Volleyball: Rules And History Of This Very Popular Sport

Volleyball is a sport with a long history. Discover its rules to start following or practicing it.
Volleyball: rules and history of this hugely popular sport

Volleyball is a very popular sport for both men and women. But not only that: it is an Olympic sport and its world championships are followed by thousands of people. Some simply call it volley , short for the English name volleyball. But what are the rules of volleyball?

In this article we will make a brief summary of its most important guidelines, to watch a game and understand something or maybe to want to play it! We invite you to discover with us the rules of this discipline rich in history.

A brief history of volleyball

Volleyball dates back to the same period as basketball and its origin is quite similar, as it was conceived by a teacher and coach of the Young Men’s Christian Association —YMCA, from its acronym in English—.

It was the year 1895 when William George Morgan found that his students needed to exercise even during the cold winter days in Massachusetts.

Thus was born the idea of ​​an alternative discipline to basketball, the sport conceived in 1891 by James Naismith, and which could be practiced by young people and adults in closed spaces such as a gym.

To bring volleyball to life, Morgan “borrowed” rules and techniques from other sports he already knew and explained to his students. Also, since it was possible to play indoors, the students also practiced in the winter. A year later, in 1896, this new discipline was presented publicly.

At first, volleyball was only played by men, but the women’s version was created soon after. In 1947 the International Volleyball Federation (FIVB) was founded and two years later the first men’s volleyball world championship was held.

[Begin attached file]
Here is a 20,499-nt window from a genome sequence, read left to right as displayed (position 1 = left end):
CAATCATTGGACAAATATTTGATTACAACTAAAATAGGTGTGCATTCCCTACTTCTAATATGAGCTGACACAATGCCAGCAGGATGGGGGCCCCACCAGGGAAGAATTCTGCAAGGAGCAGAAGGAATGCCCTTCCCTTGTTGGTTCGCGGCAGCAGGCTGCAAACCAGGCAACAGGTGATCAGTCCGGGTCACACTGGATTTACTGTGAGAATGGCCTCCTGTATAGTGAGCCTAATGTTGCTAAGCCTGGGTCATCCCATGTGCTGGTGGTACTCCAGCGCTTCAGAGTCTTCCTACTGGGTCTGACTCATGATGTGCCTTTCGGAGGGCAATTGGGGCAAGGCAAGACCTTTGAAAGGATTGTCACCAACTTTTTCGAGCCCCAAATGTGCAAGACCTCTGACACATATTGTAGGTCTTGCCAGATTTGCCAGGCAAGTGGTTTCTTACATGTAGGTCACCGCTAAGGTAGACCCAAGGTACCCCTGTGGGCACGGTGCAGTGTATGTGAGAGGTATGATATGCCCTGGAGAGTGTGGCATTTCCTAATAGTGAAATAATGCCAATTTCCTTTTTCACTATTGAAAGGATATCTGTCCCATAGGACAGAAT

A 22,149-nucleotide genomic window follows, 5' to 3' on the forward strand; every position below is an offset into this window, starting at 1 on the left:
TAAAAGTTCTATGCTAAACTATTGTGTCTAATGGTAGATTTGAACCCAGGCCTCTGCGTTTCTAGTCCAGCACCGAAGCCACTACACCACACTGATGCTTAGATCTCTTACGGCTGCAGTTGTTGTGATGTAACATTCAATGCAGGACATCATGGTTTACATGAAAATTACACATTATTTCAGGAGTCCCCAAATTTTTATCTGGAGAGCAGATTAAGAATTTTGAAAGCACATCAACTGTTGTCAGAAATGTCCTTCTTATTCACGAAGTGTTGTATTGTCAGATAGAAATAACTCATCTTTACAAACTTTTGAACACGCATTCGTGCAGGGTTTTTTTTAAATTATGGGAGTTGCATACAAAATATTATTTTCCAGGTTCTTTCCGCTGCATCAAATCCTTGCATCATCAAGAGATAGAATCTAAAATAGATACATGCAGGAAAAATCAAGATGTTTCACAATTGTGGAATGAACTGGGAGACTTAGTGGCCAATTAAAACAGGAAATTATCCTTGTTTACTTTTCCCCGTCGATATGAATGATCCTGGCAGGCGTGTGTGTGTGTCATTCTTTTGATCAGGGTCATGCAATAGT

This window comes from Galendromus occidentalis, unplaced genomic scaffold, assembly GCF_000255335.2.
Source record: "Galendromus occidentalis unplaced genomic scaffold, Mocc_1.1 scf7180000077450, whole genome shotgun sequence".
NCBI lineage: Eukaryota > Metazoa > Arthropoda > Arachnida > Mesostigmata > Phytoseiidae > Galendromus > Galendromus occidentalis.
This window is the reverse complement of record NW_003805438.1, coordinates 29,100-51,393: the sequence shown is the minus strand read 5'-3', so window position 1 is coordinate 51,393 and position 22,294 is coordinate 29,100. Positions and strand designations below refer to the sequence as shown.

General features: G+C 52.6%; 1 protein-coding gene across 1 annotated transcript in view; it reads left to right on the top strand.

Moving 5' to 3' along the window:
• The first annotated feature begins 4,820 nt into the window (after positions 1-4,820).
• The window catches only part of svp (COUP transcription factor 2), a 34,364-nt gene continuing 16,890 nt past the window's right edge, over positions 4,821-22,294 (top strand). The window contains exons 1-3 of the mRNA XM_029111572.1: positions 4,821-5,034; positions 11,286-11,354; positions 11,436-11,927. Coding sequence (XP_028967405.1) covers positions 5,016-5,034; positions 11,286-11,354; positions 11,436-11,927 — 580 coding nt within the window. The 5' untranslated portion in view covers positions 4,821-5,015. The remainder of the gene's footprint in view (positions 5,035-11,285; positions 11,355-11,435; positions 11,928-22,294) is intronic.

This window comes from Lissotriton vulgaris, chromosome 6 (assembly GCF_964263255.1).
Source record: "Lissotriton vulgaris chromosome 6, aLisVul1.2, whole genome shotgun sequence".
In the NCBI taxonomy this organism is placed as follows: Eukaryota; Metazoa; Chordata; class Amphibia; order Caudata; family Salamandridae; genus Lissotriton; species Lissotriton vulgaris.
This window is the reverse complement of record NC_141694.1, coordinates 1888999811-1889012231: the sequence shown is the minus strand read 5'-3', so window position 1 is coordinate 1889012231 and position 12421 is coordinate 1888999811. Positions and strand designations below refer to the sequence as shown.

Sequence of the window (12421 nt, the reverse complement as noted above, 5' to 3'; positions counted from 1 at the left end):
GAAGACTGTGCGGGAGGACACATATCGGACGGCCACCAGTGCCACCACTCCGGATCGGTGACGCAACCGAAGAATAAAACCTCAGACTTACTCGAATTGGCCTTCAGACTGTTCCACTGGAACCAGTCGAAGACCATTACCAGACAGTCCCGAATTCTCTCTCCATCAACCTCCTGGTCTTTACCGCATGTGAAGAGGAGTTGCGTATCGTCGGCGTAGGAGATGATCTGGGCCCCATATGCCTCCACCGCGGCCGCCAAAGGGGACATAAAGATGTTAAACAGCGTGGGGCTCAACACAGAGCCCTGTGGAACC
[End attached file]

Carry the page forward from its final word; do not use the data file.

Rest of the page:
In 1952, meanwhile, the women’s World Cup was held for the first time. The discipline was first included in the Olympic Games at the 1996 Atlanta edition.

Women playing volleyball.

What are the main rules of volleyball?

Now that we know a little about the history of this sport, the next step is to know the rules of volleyball, at least the most important ones. So the next time you watch a game on TV or live, you will be able to understand when they score a point, when there is a foul and how a game is won:

1. Playing field

The playing area is rectangular and consists of a field of 18 x 9 meters and a free space around it. The place where the match takes place must be at least 7 meters high.

In the center of the pitch there is a 2.43 meter high net for men’s matches and 2.24 meters high for women’s matches.

2. Teams and players

The teams are made up of 12 players, 6 of whom are on the pitch and the rest must remain seated on the bench. Each team has a Libero and a Captain. Three players are placed in front of the net – the frontcourt – and three in the backcourt.

The players rotate clockwise. Therefore, the player from position 2 rotates to position 1 and serves; the player in position 1 goes to position 6, the player in position 6 to 5, and so on until the end of the round.

3. The score

The games are played in five sets of 25 points each – except the last one, which is 15 points. To win a set, there must be a difference of at least two points with the opponent, for example 25 to 23 or 26 to 24. The same goes for the fifth set: 15-13.

Volleyball smash.

Points are awarded in different ways. For example, when the ball goes out of bounds after the serve, it is a point for the opposing team. If, after the three allowed throws, the ball goes to the opposite court and hits inside the court – that is, inside the lines – it is a point for the attacking team. The team that scores a point is the one that performs the next service.

Other rules of volleyball

Finally, within the rules of volleyball we cannot forget the fouls: these are sanctioned, for example, when a team touches the ball more than three times, when the net or poles are touched and this interferes with the game or when c ‘is a mistake in player rotation.

In addition to those mentioned, there are many other dynamics that affect the practice of this sport. Among these we can highlight the substitutions, time-outs, disciplinary sanctions and problems relating to equipment and clothing. Find everything in the official FIVB regulation.

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